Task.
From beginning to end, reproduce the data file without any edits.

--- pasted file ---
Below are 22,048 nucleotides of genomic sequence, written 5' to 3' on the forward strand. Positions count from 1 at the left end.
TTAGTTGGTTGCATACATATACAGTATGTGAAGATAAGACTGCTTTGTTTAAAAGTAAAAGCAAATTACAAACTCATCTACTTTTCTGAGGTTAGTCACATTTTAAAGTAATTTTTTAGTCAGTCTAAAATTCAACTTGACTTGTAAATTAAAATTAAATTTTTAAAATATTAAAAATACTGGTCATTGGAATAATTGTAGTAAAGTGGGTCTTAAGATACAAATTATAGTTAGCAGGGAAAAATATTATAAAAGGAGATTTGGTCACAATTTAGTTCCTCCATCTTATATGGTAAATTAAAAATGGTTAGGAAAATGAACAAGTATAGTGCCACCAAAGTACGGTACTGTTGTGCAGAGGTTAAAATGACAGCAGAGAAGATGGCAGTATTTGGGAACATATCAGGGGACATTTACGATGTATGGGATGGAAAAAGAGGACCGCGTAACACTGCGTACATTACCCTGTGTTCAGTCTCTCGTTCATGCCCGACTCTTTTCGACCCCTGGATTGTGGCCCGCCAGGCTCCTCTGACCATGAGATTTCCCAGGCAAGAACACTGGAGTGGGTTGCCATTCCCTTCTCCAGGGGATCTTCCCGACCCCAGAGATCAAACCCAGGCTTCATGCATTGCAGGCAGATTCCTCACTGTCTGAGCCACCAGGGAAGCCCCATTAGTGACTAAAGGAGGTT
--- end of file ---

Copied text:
Below are 22,048 nucleotides of genomic sequence, written 5' to 3' on the forward strand. Positions count from 1 at the left end.
TTAGTTGGTTGCATACATATACAGTATGTGAAGATAAGACTGCTTTGTTTAAAAGTAAAAGCAAATTACAAACTCATCTACTTTTCTGAGGTTAGTCACATTTTAAAGTAATTTTTTAGTCAGTCTAAAATTCAACTTGACTTGTAAATTAAAATTAAATTTTTAAAATATTAAAAATACTGGTCATTGGAATAATTGTAGTAAAGTGGGTCTTAAGATACAAATTATAGTTAGCAGGGAAAAATATTATAAAAGGAGATTTGGTCACAATTTAGTTCCTCCATCTTATATGGTAAATTAAAAATGGTTAGGAAAATGAACAAGTATAGTGCCACCAAAGTACGGTACTGTTGTGCAGAGGTTAAAATGACAGCAGAGAAGATGGCAGTATTTGGGAACATATCAGGGGACATTTACGATGTATGGGATGGAAAAAGAGGACCGCGTAACACTGCGTACATTACCCTGTGTTCAGTCTCTCGTTCATGCCCGACTCTTTTCGACCCCTGGATTGTGGCCCGCCAGGCTCCTCTGACCATGAGATTTCCCAGGCAAGAACACTGGAGTGGGTTGCCATTCCCTTCTCCAGGGGATCTTCCCGACCCCAGAGATCAAACCCAGGCTTCATGCATTGCAGGCAGATTCCTCACTGTCTGAGCCACCAGGGAAGCCCCATTAGTGACTAAAGGAGGTT